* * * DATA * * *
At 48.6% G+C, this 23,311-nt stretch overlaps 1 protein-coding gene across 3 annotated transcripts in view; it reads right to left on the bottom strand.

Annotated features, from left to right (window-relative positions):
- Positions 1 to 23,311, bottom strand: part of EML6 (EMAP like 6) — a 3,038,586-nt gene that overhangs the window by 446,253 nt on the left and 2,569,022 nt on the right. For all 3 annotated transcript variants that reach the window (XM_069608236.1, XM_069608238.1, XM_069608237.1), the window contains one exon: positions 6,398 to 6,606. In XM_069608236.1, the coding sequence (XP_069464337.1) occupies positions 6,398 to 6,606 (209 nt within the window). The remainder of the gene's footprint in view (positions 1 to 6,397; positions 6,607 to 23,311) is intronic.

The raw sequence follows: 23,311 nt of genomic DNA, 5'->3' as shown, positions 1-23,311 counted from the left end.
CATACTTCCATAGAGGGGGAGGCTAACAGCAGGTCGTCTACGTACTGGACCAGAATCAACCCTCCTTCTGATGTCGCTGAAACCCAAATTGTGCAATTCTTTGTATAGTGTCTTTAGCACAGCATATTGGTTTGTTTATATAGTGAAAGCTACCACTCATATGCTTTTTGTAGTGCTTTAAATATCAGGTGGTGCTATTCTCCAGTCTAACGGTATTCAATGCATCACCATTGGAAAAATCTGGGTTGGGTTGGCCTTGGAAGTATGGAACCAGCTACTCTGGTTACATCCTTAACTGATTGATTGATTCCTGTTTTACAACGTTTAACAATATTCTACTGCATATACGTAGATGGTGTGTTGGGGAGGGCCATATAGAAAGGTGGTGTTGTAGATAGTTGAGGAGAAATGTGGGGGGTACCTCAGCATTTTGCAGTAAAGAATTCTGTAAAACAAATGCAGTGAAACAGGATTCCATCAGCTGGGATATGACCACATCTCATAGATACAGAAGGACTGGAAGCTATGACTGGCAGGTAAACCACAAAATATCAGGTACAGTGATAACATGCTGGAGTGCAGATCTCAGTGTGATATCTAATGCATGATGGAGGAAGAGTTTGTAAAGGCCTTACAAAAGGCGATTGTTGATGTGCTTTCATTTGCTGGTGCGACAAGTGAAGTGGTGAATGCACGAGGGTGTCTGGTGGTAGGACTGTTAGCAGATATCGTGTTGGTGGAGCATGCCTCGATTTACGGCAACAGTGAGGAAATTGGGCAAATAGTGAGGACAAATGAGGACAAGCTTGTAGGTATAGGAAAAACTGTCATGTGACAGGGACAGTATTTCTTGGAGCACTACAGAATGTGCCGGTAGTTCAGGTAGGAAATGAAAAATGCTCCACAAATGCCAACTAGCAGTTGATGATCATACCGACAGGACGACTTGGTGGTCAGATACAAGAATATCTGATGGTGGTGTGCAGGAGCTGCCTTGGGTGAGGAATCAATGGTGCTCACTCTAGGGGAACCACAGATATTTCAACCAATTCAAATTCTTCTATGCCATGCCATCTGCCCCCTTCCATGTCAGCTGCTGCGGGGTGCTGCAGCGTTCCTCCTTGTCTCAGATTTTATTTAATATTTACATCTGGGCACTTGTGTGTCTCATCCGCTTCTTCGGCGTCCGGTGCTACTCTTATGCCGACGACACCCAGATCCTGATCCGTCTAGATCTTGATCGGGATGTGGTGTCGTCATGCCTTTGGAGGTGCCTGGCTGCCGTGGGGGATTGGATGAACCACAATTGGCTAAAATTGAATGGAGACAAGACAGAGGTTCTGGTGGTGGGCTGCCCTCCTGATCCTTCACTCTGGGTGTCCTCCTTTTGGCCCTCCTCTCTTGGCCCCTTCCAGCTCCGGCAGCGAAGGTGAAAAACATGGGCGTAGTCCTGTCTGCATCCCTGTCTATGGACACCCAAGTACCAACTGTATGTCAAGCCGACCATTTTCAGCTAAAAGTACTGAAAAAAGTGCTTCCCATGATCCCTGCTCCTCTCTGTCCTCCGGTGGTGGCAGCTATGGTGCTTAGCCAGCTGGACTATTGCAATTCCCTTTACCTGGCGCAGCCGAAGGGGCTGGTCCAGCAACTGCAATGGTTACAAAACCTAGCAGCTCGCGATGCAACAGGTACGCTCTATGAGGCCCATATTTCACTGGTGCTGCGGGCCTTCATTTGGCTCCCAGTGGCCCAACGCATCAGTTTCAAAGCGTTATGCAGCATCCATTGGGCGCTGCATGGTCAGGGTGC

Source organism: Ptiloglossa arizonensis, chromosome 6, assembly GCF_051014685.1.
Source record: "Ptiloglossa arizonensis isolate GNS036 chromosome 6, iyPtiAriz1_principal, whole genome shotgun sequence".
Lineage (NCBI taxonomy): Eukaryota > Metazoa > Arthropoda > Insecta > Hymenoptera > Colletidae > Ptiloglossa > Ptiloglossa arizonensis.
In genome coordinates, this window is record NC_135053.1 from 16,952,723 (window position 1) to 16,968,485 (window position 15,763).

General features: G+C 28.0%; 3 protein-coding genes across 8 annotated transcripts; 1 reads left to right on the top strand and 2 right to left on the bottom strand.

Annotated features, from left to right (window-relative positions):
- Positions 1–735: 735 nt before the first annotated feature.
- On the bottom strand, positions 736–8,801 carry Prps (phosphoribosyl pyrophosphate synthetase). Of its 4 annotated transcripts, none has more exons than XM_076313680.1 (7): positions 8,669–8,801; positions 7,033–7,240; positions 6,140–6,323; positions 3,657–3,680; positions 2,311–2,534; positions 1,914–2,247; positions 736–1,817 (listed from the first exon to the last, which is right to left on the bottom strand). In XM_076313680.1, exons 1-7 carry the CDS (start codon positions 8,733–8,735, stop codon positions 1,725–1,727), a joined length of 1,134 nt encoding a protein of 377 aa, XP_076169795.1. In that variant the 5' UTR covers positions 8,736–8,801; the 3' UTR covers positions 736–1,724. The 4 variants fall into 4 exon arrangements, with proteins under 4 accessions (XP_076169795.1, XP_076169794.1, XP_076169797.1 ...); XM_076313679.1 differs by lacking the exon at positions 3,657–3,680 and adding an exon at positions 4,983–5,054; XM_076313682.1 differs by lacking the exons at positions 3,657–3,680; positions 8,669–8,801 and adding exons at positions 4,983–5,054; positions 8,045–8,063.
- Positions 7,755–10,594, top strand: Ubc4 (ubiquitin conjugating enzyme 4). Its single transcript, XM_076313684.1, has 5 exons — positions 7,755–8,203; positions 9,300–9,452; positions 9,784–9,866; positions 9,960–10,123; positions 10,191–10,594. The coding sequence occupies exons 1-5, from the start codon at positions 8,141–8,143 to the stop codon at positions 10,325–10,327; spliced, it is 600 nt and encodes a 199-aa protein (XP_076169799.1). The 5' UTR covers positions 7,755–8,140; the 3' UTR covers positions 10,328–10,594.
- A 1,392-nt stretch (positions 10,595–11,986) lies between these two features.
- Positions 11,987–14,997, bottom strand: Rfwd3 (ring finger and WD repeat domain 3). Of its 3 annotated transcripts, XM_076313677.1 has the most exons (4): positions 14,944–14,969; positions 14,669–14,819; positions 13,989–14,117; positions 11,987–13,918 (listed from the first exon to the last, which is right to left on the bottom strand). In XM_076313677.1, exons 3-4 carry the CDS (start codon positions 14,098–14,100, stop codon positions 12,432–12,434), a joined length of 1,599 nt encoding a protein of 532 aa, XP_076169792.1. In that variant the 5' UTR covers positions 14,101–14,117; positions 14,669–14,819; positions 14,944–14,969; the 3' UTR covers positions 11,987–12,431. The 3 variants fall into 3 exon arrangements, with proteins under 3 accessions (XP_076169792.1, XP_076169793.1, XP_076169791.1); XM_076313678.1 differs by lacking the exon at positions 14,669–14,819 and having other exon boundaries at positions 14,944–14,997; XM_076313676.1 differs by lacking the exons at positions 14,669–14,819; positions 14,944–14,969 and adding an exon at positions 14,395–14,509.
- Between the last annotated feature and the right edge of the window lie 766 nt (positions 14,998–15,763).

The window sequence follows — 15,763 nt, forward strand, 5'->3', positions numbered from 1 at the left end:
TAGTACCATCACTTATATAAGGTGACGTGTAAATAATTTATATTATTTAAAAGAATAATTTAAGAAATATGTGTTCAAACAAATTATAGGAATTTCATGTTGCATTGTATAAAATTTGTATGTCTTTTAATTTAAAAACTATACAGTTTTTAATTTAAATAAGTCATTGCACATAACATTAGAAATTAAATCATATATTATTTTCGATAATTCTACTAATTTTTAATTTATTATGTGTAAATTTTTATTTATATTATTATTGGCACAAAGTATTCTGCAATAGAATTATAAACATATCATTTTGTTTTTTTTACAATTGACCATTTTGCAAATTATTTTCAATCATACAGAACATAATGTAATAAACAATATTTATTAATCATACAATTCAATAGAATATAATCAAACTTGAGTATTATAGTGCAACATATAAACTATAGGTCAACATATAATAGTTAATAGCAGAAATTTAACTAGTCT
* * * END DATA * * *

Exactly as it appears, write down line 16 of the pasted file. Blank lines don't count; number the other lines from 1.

- Positions 11,987–14,997, bottom strand: Rfwd3 (ring finger and WD repeat domain 3). Of its 3 annotated transcripts, XM_076313677.1 has the most exons (4): positions 14,944–14,969; positions 14,669–14,819; positions 13,989–14,117; positions 11,987–13,918 (listed from the first exon to the last, which is right to left on the bottom strand). In XM_076313677.1, exons 3-4 carry the CDS (start codon positions 14,098–14,100, stop codon positions 12,432–12,434), a joined length of 1,599 nt encoding a protein of 532 aa, XP_076169792.1. In that variant the 5' UTR covers positions 14,101–14,117; positions 14,669–14,819; positions 14,944–14,969; the 3' UTR covers positions 11,987–12,431. The 3 variants fall into 3 exon arrangements, with proteins under 3 accessions (XP_076169792.1, XP_076169793.1, XP_076169791.1); XM_076313678.1 differs by lacking the exon at positions 14,669–14,819 and having other exon boundaries at positions 14,944–14,997; XM_076313676.1 differs by lacking the exons at positions 14,669–14,819; positions 14,944–14,969 and adding an exon at positions 14,395–14,509.